From the employer’s viewpoint, a reasonable publication policy makes even more sense: a company staffed by aggressive and creative scientists continuously interacting with their peers outside their own organization is much more likely to be successful over time than one which is obsessively secretive. A scientist remaining in such a restrictive environment is bound to perish professionally over time and lose marketability outside the company. As Matt Hall put it so aptly to me when I proposed this essay to him:
‘It’s ironic that preparing yourself to be laid off would probably lead to you not being laid off!’
Technical communication is a must for the advancement of our science. Yet as you have stated very rightly, we have two distinct scenarios – flood of academic publishing and a drought of publications from private organizations. In the former case publishing is required and in the latter case it is discouraged. What do you think could be done to improve the latter situation?
When I started in the oil industry in the late fifties, publication was usually an uphill struggle. Things have improved significantly since then, particularly among the service companies, which cannot expect to sell their services unless they back up their claims with technically informative publications. Nevertheless, other companies continue to lose top technical talent because they fail to understand that technical people are motivated by more than good salaries and good benefits – they want and need peer recognition through publication. Managers lacking R&D experience often do not appreciate this basic need of their technical staff, and often end up by jeopardizing their own careers by losing their best people to the competition.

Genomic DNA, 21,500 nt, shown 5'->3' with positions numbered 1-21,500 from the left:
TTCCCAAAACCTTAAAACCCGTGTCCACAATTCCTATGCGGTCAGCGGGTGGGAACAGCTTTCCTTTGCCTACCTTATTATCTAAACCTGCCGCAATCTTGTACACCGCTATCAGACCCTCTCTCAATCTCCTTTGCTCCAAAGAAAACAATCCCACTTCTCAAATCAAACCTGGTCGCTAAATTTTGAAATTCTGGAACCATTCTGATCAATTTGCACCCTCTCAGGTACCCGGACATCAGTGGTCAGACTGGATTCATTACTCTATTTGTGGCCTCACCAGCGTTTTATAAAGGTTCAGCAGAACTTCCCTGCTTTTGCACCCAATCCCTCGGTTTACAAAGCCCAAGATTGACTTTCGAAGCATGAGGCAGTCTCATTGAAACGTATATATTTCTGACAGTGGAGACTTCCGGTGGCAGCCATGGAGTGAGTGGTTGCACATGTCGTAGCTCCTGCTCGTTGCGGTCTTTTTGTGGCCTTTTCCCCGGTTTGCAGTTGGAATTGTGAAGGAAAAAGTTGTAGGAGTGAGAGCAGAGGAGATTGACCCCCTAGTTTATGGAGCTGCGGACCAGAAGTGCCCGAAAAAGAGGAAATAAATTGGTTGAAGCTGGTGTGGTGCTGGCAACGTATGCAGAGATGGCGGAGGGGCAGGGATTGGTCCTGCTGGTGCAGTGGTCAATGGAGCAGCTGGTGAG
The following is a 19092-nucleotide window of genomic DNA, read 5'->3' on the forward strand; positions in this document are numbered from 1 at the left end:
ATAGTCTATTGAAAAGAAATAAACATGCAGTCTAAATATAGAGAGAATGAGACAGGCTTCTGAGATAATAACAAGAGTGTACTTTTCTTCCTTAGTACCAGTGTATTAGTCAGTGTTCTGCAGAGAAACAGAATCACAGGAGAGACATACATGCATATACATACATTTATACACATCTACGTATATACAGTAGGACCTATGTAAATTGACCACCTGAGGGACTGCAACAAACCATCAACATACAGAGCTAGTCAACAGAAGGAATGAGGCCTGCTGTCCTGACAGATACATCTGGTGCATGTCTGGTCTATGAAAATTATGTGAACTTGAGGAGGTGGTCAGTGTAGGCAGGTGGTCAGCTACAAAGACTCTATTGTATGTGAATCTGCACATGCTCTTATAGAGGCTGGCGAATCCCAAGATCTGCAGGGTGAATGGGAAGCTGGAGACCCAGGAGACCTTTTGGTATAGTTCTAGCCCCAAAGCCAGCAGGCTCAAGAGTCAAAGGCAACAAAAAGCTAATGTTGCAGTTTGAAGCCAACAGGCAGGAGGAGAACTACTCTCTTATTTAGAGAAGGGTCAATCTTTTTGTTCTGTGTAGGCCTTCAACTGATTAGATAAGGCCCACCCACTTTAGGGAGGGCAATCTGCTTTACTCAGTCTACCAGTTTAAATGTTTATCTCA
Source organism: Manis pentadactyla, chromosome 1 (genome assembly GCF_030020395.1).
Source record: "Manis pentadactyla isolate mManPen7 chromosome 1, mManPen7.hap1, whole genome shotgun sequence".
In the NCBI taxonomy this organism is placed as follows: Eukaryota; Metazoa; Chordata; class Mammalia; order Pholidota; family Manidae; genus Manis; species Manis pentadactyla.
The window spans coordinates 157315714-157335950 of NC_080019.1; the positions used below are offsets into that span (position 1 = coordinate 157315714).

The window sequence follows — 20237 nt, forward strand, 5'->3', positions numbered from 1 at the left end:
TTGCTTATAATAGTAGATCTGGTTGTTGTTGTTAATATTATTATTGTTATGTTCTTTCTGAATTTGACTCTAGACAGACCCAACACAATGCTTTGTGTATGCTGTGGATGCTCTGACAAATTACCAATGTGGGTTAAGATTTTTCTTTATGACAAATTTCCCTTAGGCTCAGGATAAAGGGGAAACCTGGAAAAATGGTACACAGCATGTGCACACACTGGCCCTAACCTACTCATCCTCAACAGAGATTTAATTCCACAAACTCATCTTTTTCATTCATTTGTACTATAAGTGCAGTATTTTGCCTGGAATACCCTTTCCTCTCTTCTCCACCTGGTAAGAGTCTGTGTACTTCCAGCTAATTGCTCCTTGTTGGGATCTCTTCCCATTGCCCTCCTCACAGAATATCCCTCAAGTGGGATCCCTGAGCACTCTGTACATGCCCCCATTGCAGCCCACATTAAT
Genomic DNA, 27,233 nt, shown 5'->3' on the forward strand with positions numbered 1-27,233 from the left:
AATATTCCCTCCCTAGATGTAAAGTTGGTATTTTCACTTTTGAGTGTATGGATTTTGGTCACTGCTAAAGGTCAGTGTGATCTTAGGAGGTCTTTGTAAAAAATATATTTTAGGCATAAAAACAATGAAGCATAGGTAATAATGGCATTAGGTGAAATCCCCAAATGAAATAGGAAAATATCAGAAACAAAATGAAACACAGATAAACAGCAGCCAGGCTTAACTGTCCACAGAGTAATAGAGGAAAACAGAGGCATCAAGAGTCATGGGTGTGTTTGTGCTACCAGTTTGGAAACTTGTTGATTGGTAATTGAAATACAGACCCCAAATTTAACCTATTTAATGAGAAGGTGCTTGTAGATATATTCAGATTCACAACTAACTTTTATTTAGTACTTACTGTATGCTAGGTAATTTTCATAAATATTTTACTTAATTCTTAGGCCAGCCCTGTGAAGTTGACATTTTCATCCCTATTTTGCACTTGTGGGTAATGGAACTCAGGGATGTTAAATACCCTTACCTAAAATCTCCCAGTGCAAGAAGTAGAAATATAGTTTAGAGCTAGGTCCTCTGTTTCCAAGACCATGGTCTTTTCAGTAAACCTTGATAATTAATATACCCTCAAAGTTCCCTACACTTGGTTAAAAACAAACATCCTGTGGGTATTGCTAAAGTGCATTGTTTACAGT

The private organizations as you have stated are also at a disadvantage in that unmotivated scientists may not have the drive to produce the cutting-edge innovations. The top-class scientists may not like to continue in such a working environment. Do you agree?
Yes, I agree. Top performers will not put up with rigid publication policies, and simply move on. Of course anybody working in industry knows that not every detail of a novel technology can be disclosed as soon as it has been developed, but a skilled management knows when there is a time for silence, and when there is a time to disclose – in today’s job market, top-performing scientists will simply not put up with unreasonable publication restrictions.
Publishing has also undergone a drastic change in the last two decades. Apart from the traditional hard copy journal publication, electronic format is readily available, and has brought about a revolution in communication, which is very welcome. Do you see any downslide to this?